|I have enjoyed visiting your site and see that you are very helpful with people that have questions relating to funerals. I hope you might be able to help me. My grandfather died before I was born and when my mother was only 3 years old. She does not know where exactly he is buried in Kansas. I have spoken in person with the funeral home that took care of my grandmother. They had no record of my grandfather being taken care of by them. I have narrowed my search down to two funeral homes in Kansas that may have handled the funeral arrangements. Since my grandfather had passed away in 1940-1941 and I am a grandson I am not sure what questions or information I need to give the funeral home to find out about him. Also if there is any legal papers I need to get them to show or release the records to me since I am not direct next of kin. If you have any good advice on this matter you could give me. I would greatly appreciate it. Thank you. BTW, your site is very informative.|
|First, try the easy way. Contact this office and request a certified copy of the death certificate. It's $10.00 and when I contacted the office a nice lady named Nancy said it would take a while since they will have to search the entire state record base for those two years. She suggested you go to the walk up window at the Topeka office since you will need to show one form of ID to show your relationship.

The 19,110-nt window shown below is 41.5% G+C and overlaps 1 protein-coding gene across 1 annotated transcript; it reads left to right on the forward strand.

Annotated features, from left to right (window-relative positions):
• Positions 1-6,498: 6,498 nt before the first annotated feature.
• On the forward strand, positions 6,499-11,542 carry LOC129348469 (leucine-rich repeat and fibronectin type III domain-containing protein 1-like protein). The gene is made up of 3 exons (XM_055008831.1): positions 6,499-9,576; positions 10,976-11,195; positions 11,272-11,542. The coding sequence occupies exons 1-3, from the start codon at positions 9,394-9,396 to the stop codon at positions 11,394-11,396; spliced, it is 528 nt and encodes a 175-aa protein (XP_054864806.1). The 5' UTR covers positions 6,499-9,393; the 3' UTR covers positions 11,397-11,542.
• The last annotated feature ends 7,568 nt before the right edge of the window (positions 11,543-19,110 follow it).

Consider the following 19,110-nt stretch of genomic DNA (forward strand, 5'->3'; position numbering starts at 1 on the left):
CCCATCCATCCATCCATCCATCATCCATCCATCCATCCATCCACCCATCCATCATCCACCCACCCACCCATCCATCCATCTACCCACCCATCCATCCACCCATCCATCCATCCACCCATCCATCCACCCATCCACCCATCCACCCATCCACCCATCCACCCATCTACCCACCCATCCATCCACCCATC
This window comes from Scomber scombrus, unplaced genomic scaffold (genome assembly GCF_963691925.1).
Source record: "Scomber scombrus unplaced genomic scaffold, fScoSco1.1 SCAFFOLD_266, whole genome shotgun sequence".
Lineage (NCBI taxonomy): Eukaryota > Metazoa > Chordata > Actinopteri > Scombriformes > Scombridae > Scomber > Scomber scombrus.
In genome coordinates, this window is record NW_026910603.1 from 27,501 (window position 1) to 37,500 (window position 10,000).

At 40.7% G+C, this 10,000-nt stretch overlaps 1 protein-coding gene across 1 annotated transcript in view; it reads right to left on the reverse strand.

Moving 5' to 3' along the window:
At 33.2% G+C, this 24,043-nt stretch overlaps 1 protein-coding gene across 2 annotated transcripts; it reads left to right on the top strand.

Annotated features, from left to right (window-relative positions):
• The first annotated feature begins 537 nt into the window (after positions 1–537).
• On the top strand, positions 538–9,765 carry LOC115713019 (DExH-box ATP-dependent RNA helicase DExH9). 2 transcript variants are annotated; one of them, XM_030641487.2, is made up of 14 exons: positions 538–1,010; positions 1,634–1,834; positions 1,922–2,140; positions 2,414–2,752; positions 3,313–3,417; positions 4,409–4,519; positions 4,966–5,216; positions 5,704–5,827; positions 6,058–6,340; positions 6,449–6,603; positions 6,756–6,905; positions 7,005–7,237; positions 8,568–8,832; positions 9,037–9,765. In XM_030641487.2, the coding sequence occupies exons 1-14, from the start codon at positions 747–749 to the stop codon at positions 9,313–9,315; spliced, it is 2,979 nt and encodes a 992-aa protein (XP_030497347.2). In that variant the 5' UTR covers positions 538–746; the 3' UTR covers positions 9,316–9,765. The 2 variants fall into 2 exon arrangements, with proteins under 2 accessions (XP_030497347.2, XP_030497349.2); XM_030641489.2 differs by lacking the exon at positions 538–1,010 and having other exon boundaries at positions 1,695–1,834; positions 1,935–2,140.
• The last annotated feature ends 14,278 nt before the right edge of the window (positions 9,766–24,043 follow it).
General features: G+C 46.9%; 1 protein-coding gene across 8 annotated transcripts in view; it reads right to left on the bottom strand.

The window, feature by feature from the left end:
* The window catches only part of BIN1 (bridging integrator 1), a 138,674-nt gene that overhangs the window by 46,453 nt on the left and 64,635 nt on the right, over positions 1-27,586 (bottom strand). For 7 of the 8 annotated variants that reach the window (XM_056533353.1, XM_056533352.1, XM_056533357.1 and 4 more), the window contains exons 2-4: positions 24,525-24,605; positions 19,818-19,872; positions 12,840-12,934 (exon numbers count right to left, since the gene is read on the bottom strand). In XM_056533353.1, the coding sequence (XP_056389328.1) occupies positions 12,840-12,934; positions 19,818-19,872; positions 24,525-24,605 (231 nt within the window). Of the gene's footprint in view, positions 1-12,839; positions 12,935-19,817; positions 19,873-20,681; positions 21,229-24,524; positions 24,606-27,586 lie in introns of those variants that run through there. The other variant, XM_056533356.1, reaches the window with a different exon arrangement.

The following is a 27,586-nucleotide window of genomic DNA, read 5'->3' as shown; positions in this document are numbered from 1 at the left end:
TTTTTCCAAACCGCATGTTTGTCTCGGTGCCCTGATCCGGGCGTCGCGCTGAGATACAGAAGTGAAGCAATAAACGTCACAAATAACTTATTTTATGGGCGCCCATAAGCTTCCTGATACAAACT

Office of Vital Statistics Kansas Dept of Health & Environment 900 SW Jackson, Room 151 Topeka, KS 66612
Their automated phone system attempts to walk you through at (785) 296-1400 but you can interrupt and hit "0" to get a live person.
Then, there's the other choice:
Since you have narrowed the search to the two funeral homes you think might have handled the arrangements, I would suggest you contact ONE of them and request their help. Most funeral directors are very willing to search old records, call former employers, employees and owners to try and help locate this kind of information. (We even call our competitor and have them check their records if we can't find information. I don't know what they'll do in Kansas.)
Be prepared to give as much information as possible; full complete name, birthdate, wife's name, etc. You will want to advise them of exactly who you are, your mother's name (since she would be listed as a survivor on their records) your address and phone number. I can't imagine they would want any "legal" papers just to locate this information and burial location. Finally, you indicate that you are not "direct next of kin". This is not exactly correct. You are directly in the line of consanguinity, that is, you are a child of his child and, therefore, I believe, entitled to this information.
I would try Vital Records first since they can check the entire system and you could save a lot of time. Hope this helps........Hey, let me know hot it goes. The lady seemed very nice. Incidentally, Kansas IS a privacy state so just anyone can't go fishing for info. I think this is great since many states do not protect this information which encourages fraud.
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